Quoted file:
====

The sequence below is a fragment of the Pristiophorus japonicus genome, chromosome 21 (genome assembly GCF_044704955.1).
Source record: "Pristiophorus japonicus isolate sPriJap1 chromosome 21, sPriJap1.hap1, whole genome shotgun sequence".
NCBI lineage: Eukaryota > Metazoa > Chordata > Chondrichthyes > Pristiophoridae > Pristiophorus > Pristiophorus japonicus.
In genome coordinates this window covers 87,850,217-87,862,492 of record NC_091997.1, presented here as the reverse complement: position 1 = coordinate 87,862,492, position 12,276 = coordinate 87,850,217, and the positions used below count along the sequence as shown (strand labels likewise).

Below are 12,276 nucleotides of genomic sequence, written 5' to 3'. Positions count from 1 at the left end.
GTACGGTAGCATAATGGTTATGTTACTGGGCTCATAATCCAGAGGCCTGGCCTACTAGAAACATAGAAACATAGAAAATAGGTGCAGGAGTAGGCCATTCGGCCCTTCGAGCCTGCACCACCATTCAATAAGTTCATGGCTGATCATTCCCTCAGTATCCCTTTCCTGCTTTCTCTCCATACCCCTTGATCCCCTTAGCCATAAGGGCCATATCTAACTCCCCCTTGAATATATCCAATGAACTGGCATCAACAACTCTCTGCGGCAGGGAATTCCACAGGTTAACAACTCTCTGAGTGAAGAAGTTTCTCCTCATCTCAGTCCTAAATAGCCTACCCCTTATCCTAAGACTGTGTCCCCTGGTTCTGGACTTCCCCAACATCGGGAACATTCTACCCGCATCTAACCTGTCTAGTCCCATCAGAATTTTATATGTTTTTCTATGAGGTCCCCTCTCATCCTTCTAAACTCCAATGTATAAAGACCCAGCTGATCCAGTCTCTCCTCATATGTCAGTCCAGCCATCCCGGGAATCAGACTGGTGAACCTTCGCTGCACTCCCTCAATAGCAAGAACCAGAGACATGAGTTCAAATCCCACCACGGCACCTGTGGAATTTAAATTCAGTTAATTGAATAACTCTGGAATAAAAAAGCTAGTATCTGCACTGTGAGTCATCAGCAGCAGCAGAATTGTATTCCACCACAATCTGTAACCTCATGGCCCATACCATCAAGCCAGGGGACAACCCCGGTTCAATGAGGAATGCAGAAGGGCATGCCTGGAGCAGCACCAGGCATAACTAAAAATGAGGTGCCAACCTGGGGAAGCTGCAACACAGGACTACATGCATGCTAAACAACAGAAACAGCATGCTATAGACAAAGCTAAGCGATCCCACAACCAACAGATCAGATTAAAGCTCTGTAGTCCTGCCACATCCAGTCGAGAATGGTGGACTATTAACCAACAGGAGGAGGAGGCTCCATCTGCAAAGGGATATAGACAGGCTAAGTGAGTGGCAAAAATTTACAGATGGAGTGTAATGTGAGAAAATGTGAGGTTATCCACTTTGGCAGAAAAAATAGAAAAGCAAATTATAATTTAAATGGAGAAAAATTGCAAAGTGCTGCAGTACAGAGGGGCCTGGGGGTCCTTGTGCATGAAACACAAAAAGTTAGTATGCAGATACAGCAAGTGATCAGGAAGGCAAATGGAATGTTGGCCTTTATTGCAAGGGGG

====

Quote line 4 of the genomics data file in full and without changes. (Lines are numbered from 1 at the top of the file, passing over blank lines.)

In genome coordinates this window covers 87,850,217-87,862,492 of record NC_091997.1, presented here as the reverse complement: position 1 = coordinate 87,862,492, position 12,276 = coordinate 87,850,217, and the positions used below count along the sequence as shown (strand labels likewise).